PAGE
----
7. Moore Brothers Wine Company
51 35th St., nr. Second Ave., Sunset Park; 212-375-1575
As was standard at the retailer’s now-closed Manhattan shop, the thermostat is kept at a perpetual 56 degrees in the name of proper storage at its fantastically roomy Industry City showroom, where fleeces hang on the wall for customers in July. Trends and conventional tribalism tend to be shunned, and the practice of stocking multiple wines from the same producer makes sampling three same-vintage Ojai Chardonnays or stunning Weingut Ratzenberger Rieslings attractively easy. Detailed fact sheets are included with each purchase.
8. Leon & Son Wine and Spirits
995 Fulton St., nr. Cambridge Pl., Clinton Hill; 347-689-9253
Staff have a lightning-quick Goldilocks-level knack for gauging what customers are seeking. A table full of inexpensive reds and whites takes center stage, and a back room is stocked with both benchmark and obscure wines from Spain and France. Though smallish in terms of square footage, Leon & Son is the type of place that both invites browsing and rewards it, most notably with an impressive number of forward-thinking American producers like Anthill Farms, Dirty and Rowdy, Bedrock, Ridge, Amplify, Red Car, Vaughn Duffy, and even generally hard-to-locate Ceritas.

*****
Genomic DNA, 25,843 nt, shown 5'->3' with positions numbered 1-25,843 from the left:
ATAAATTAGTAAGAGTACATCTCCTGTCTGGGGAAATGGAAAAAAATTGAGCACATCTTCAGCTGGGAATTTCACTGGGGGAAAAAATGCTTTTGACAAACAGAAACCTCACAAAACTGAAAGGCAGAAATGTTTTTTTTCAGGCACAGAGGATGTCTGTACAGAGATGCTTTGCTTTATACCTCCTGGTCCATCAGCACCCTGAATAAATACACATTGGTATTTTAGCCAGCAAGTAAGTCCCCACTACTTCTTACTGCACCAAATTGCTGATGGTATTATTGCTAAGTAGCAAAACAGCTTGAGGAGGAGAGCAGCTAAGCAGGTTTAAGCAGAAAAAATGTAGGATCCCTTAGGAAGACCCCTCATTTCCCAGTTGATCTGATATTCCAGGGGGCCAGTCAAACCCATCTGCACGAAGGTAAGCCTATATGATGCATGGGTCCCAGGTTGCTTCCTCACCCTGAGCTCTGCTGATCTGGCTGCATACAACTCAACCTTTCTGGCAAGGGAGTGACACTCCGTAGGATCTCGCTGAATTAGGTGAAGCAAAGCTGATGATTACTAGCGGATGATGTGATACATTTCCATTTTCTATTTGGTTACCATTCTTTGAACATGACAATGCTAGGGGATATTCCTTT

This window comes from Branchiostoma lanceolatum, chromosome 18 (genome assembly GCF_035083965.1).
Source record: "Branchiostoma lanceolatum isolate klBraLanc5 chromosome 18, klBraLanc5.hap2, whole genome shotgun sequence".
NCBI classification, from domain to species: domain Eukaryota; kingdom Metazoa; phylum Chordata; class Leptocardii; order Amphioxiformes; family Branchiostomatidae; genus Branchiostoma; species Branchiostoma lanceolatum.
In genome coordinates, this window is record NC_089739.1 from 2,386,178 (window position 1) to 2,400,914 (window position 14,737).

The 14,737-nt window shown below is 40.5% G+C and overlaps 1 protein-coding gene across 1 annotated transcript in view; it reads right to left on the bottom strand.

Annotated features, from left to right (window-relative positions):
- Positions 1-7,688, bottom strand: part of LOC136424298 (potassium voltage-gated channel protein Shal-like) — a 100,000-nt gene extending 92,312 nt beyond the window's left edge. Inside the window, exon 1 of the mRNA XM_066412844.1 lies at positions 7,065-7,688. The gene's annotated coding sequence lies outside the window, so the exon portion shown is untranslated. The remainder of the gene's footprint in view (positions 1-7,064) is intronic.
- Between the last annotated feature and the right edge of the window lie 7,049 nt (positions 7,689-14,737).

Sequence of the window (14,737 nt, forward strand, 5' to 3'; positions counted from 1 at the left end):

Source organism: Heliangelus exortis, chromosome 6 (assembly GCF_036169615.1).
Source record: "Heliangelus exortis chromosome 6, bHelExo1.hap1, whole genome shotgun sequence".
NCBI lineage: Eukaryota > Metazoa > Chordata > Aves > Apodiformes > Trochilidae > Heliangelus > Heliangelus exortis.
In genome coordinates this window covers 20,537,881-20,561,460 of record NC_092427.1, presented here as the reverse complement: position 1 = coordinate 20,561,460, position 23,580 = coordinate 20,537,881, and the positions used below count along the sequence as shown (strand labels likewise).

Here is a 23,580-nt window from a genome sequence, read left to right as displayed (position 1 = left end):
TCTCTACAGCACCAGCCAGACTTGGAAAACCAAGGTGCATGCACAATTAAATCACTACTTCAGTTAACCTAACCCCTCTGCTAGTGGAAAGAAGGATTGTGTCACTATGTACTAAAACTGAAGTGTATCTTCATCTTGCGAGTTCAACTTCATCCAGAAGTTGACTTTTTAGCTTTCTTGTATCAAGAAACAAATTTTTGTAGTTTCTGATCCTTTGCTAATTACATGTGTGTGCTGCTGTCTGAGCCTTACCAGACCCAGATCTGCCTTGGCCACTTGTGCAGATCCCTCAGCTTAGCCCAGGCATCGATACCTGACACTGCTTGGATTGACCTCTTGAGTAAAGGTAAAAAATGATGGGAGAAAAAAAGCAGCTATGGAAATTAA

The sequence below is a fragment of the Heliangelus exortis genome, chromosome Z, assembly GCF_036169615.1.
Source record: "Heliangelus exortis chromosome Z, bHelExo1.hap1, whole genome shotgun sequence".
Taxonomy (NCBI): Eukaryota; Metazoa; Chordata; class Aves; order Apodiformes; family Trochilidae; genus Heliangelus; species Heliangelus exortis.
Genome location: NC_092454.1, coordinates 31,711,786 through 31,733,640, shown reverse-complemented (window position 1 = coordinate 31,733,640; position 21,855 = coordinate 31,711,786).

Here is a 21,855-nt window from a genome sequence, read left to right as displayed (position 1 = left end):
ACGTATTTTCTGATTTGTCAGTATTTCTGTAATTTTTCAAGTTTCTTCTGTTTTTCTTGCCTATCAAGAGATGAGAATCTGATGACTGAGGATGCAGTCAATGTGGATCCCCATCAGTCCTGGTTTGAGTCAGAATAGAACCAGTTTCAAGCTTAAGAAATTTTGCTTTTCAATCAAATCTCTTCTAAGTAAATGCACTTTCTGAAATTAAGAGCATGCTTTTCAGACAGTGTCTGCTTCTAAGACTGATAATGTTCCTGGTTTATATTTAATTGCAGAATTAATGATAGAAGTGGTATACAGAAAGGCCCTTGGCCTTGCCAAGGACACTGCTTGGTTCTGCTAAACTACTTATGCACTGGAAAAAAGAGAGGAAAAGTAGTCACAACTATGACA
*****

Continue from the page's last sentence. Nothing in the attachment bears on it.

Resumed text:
9. PJ Wine
4898 Broadway, nr. 204th St.; 212-567-5500
Inwood’s superstore is certainly chaotic, and its layout defiantly haphazard, with fine old Riojas stocked side by side with Cupcake’s ubiquitous Sauvignon Blanc and the Chocolate Shop’s Chocolate Lover’s NV, a Merlot-heavy novelty from Walla Walla. The best approach might be to discard your shopping list in favor of stumbled-upon gems, like an amphorae-fermented Spanish Macabeu that ends up costing five bucks less than you’ll find it for anywhere else.
10. Thirst Wine Merchants
11 Greene Ave., nr. Fulton St., Fort Greene; 718-596-7643